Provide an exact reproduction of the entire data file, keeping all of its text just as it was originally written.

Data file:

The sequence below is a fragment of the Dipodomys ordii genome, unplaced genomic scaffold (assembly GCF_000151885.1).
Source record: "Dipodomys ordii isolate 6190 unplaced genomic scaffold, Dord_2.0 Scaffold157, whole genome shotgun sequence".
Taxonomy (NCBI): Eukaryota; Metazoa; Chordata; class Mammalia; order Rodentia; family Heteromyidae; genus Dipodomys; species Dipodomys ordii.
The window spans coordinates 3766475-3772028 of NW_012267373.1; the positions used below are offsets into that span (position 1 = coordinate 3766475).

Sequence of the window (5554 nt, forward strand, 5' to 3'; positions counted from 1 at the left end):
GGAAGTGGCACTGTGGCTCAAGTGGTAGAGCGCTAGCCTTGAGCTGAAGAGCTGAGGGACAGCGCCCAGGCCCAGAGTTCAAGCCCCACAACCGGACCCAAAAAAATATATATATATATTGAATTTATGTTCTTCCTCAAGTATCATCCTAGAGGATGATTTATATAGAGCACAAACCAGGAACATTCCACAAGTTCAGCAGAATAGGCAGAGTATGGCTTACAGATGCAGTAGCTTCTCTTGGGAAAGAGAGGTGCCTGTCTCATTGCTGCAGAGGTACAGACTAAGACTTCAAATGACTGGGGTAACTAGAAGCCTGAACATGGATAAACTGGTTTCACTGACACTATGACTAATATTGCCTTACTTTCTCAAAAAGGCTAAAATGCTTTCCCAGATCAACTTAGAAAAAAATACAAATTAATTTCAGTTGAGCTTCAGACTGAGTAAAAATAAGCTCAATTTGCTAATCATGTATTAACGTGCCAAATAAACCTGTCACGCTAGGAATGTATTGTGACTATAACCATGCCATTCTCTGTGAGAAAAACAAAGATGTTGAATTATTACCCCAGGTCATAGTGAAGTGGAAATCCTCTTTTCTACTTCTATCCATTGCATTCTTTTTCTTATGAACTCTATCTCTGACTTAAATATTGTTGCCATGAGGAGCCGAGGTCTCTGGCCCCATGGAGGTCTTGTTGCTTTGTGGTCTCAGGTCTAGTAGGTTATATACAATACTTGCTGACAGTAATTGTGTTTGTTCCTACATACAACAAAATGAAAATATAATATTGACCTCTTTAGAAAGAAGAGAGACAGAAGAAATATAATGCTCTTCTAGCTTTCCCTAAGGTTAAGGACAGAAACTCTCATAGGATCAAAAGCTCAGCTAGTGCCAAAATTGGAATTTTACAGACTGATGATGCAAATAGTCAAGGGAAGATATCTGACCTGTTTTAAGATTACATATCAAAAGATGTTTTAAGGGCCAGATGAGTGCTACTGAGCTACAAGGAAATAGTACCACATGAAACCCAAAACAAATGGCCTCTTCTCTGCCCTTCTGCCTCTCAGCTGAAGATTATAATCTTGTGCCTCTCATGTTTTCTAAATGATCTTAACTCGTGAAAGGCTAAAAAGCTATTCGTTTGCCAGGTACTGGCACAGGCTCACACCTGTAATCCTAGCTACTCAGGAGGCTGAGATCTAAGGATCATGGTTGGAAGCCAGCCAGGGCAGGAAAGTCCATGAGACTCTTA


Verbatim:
The sequence below is a fragment of the Dipodomys ordii genome, unplaced genomic scaffold (assembly GCF_000151885.1).
Source record: "Dipodomys ordii isolate 6190 unplaced genomic scaffold, Dord_2.0 Scaffold157, whole genome shotgun sequence".
Taxonomy (NCBI): Eukaryota; Metazoa; Chordata; class Mammalia; order Rodentia; family Heteromyidae; genus Dipodomys; species Dipodomys ordii.
The window spans coordinates 3766475-3772028 of NW_012267373.1; the positions used below are offsets into that span (position 1 = coordinate 3766475).

Sequence of the window (5554 nt, forward strand, 5' to 3'; positions counted from 1 at the left end):
GGAAGTGGCACTGTGGCTCAAGTGGTAGAGCGCTAGCCTTGAGCTGAAGAGCTGAGGGACAGCGCCCAGGCCCAGAGTTCAAGCCCCACAACCGGACCCAAAAAAATATATATATATATTGAATTTATGTTCTTCCTCAAGTATCATCCTAGAGGATGATTTATATAGAGCACAAACCAGGAACATTCCACAAGTTCAGCAGAATAGGCAGAGTATGGCTTACAGATGCAGTAGCTTCTCTTGGGAAAGAGAGGTGCCTGTCTCATTGCTGCAGAGGTACAGACTAAGACTTCAAATGACTGGGGTAACTAGAAGCCTGAACATGGATAAACTGGTTTCACTGACACTATGACTAATATTGCCTTACTTTCTCAAAAAGGCTAAAATGCTTTCCCAGATCAACTTAGAAAAAAATACAAATTAATTTCAGTTGAGCTTCAGACTGAGTAAAAATAAGCTCAATTTGCTAATCATGTATTAACGTGCCAAATAAACCTGTCACGCTAGGAATGTATTGTGACTATAACCATGCCATTCTCTGTGAGAAAAACAAAGATGTTGAATTATTACCCCAGGTCATAGTGAAGTGGAAATCCTCTTTTCTACTTCTATCCATTGCATTCTTTTTCTTATGAACTCTATCTCTGACTTAAATATTGTTGCCATGAGGAGCCGAGGTCTCTGGCCCCATGGAGGTCTTGTTGCTTTGTGGTCTCAGGTCTAGTAGGTTATATACAATACTTGCTGACAGTAATTGTGTTTGTTCCTACATACAACAAAATGAAAATATAATATTGACCTCTTTAGAAAGAAGAGAGACAGAAGAAATATAATGCTCTTCTAGCTTTCCCTAAGGTTAAGGACAGAAACTCTCATAGGATCAAAAGCTCAGCTAGTGCCAAAATTGGAATTTTACAGACTGATGATGCAAATAGTCAAGGGAAGATATCTGACCTGTTTTAAGATTACATATCAAAAGATGTTTTAAGGGCCAGATGAGTGCTACTGAGCTACAAGGAAATAGTACCACATGAAACCCAAAACAAATGGCCTCTTCTCTGCCCTTCTGCCTCTCAGCTGAAGATTATAATCTTGTGCCTCTCATGTTTTCTAAATGATCTTAACTCGTGAAAGGCTAAAAAGCTATTCGTTTGCCAGGTACTGGCACAGGCTCACACCTGTAATCCTAGCTACTCAGGAGGCTGAGATCTAAGGATCATGGTTGGAAGCCAGCCAGGGCAGGAAAGTCCATGAGACTCTTA